Biomedical models and healthcare systemsBMJ 2005; 330 doi: https://doi.org/10.1136/bmj.330.7488.419 (Published 17 February 2005) Cite this as: BMJ 2005;330:419
New model will be useful if it alters allocation of resources
EDITOR—Wade and Halligan's new model will be useful if it encourages alternative ways of managing so called functional illnesses.1 Take the example of low back pain as a condition where context is all important.
Patients with typical mechanical low back pain aggravated by prolonged standing will have a serious problem if, say, they work as a hairdresser but not if they have an office job. Thus their occupation rather than the disease will probably determine whether they seek medical attention. The new model implies that changing the context (suggesting the patient change jobs) is an equally valid way of managing the problem as looking for a “cure” for the low back pain. However, the model will be of real benefit only if policy makers transfer resources from diagnostic and treatment modalities to rehabilitative, educative, and occupational programmes, making the option of retraining realistic and achievable.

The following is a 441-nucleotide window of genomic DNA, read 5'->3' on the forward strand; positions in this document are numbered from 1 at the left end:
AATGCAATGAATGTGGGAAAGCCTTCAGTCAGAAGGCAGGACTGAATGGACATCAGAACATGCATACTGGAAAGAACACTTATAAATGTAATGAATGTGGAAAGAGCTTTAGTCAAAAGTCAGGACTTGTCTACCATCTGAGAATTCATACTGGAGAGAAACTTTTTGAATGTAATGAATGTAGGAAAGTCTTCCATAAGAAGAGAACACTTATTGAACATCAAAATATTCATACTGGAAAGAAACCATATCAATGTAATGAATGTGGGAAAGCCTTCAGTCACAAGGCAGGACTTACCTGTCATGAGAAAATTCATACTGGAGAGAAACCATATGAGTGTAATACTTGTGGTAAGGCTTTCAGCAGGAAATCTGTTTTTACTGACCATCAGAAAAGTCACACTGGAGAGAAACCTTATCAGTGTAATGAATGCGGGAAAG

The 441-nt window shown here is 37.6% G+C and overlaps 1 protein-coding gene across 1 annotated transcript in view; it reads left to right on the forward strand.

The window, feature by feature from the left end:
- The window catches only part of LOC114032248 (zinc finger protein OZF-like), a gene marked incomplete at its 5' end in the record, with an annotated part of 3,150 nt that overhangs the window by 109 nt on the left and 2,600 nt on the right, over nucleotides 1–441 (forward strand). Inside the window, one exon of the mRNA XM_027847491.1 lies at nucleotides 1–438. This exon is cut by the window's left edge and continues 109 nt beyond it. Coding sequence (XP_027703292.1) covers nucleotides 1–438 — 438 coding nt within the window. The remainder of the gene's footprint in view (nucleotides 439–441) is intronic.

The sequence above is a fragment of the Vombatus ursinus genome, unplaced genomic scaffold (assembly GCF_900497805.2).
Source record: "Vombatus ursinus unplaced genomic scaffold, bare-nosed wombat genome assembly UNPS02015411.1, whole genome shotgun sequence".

The new model also highlights the tension between the responsibility of individuals and that of society in managing “dysfunction.” As a society we seem to be moving much more to the viewpoint that society's duty is to adapt to the dysfunction of individuals—see current disability regulations—rather than the individual's responsibility is to find ways of coping with a disability. Inevitably this view affects the range of “dysfunction” that healthcare systems are expected to deal with, and, as Wade and Halligan suggest, this needs to be openly debated.
Competing interests None declared.